The teaching of physics to engineering students has remained stagnant for close to a century. In this novel team-based, project-based approach, we break the mold by giving students ownership of their learning. This new course has no standard lectures or exams, yet students’ conceptual gains are significantly greater than those obtained in traditional courses. The course blends six best practices to deliver a learning experience that helps students develop important skills, including communication, estimation, problem solving, and team skills, in addition to a solid conceptual understanding... Read more about AP50: A team-based, project-based approach to teaching introductory physics
The make-believe world of real-world physics, at Pearson Marketing Forum (New Orleans, LA), Saturday, February 22, 2014:
That physics describes the real world is a given for physicists. In spite of tireless efforts by instructors to connect physics to the real world, students walk away from physics courses believing physicists live in a world of their own. Are students clueless about the real world? Or are we perhaps deluding ourselves and misleading our students about the real world?
How the mind tricks us: visualizations and visual illlusions, at SPS/GPA Physics Banquet, University of Massachusetts Lowell (Lowell, MA), Tuesday, May 3, 2005:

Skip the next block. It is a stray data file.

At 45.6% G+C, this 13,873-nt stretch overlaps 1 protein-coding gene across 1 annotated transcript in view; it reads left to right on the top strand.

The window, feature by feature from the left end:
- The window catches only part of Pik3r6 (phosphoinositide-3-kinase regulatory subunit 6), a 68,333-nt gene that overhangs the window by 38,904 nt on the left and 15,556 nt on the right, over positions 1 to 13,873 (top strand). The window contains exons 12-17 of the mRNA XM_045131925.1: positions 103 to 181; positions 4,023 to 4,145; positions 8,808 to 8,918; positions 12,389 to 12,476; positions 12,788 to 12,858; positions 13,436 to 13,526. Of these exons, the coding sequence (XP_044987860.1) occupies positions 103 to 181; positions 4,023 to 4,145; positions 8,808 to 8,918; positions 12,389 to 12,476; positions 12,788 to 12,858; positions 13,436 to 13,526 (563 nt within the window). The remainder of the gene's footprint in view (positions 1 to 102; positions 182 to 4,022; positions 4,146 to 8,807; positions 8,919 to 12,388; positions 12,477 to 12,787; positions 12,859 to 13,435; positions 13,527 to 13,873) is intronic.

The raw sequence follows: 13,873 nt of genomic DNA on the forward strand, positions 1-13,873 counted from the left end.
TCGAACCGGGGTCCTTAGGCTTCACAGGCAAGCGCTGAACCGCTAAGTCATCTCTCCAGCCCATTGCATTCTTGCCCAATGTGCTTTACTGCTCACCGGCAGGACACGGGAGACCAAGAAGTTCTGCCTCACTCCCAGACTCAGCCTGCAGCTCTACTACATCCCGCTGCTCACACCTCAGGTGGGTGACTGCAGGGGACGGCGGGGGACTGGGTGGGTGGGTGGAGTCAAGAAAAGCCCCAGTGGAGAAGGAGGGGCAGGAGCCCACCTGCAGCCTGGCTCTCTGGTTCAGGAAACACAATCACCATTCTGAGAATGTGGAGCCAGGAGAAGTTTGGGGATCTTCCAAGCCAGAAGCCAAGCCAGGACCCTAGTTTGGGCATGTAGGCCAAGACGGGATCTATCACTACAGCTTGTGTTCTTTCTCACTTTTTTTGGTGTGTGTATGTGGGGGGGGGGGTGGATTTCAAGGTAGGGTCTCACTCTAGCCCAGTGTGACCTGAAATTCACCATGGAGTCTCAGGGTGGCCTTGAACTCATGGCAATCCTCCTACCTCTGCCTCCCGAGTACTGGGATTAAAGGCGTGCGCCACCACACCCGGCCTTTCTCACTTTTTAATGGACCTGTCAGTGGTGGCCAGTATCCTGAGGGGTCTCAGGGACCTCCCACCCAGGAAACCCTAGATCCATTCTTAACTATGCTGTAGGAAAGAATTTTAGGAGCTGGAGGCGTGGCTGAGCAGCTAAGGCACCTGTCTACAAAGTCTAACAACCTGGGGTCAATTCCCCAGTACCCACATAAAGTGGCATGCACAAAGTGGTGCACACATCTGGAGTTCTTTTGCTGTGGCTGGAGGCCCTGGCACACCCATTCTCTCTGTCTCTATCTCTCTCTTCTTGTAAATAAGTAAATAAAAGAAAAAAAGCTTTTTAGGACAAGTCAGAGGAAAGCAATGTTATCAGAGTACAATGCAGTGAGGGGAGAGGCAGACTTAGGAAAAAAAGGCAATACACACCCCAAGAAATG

Neurobiology and cognitive psychology have made great progress in understanding how the mind processes information – in particular visual information. The knowledge we can gain from these fields has important implications for the presentation of visual information and student learning.
Flat space, deep learning, at GIREP-MPTL International Conference on Teaching/Learning Physics: Integrating Research into Practice, University of Palermo (Palermo, Italy), Tuesday, July 8, 2014:
The teaching of physics to engineering students has remained stagnant for close to a century. In this novel team-based, project-based approach, we break the mold by giving students ownership of their learning. This new course has no standard lectures or exams, yet students’ conceptual gains are significantly greater than those obtained in traditional courses. The course blends six best practices to deliver a learning experience that helps students develop important skills, including communication, estimation, problem solving, and team skills, in addition to a solid conceptual understanding... Read more about Flat space, deep learning
How the mind tricks us: visualizations and visual illusions, at Phi Beta Kappa Lecture, Pomona College (Claremont, CA), Monday, April 14, 2008:
Neurobiology and cognitive psychology have made great progress in understanding how the mind processes information – in particular visual information. The knowledge we can gain from these fields has important implications for the presentation of visual information and student learning